By Warner M. Montgomery
The African Slave Trail
Bah Oure, director of ERA/Guinea and a coach of the Guinea National Basketball team, was a questionable member of our Slave Trail Expedition team. He had suffered a knee injury and wasn’t sure he could walk 21 miles. However, as we gathered on the morning of June 13, 2004, in the village of Farenya, he threw caution aside and gave in to glory and valor.
Within the first hour, Bah’s knee gave way and he collapsed. Team members rushed to him. Between cries of pain, Bah instructed Sekou Camara, the youngest and strongest of the trekkers, how to pull his leg to re–socket his knee.
Soon after Bakoro, Bah once again fell to the ground in agony. Once again Sekou pulled his knee back into position. We offered to send him on to Boffa in the supply truck that was following us, but he refused. “I must continue,” he said, “This expedition is too important.”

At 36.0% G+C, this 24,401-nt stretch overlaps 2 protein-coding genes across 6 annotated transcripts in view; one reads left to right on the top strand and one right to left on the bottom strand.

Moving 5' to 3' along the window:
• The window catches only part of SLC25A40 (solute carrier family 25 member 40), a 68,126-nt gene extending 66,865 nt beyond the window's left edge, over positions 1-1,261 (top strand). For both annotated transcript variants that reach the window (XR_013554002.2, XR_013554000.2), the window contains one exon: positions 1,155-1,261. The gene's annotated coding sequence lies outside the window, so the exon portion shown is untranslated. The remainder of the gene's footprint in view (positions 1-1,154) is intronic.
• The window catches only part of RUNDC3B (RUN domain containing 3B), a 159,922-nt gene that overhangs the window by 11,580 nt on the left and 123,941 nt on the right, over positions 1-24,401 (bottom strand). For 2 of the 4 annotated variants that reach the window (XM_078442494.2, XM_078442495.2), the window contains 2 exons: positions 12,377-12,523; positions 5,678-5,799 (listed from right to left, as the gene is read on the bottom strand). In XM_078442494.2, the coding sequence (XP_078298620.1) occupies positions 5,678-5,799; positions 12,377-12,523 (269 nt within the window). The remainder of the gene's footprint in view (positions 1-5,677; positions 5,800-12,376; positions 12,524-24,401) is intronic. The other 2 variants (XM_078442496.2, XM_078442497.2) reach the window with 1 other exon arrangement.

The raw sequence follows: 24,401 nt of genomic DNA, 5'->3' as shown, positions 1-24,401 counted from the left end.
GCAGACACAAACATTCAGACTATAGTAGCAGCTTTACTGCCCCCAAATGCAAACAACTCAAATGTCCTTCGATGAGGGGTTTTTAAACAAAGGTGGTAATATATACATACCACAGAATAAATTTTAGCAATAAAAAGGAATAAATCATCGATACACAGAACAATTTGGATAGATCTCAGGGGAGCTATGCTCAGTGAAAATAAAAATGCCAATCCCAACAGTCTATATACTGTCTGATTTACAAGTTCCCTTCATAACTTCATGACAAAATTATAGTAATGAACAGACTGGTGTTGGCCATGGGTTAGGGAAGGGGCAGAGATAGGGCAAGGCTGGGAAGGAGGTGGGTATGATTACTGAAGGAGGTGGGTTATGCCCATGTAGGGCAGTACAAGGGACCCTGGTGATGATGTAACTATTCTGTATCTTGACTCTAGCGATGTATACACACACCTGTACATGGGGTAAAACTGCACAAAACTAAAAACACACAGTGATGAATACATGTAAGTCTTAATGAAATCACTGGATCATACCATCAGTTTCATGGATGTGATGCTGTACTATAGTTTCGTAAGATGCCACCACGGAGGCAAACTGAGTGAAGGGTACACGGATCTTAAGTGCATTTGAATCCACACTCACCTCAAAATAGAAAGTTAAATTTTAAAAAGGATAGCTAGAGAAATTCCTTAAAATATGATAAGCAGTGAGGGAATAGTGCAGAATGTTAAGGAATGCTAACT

With the excuse of Bah’s injury, we stopped for lunch at a well outside of Bakoro. It was 11:15 am and 90° F. Under the village baobab tree, we held a palaver with the local elders. Dr. Camara explained the purpose of our expedition, and Jim Fisher offered gifts.
The truck was sent to Boffa for sardines and bread since no one except me had thought to bring food. I shared my Powerbars with the group and the elders provided palm nuts. We filled our water bottles from the water pump provided by the Japanese government. I washed my face and settled in a lounge chair for a nap.
(Next week: Sanya Pauli, a major slave village)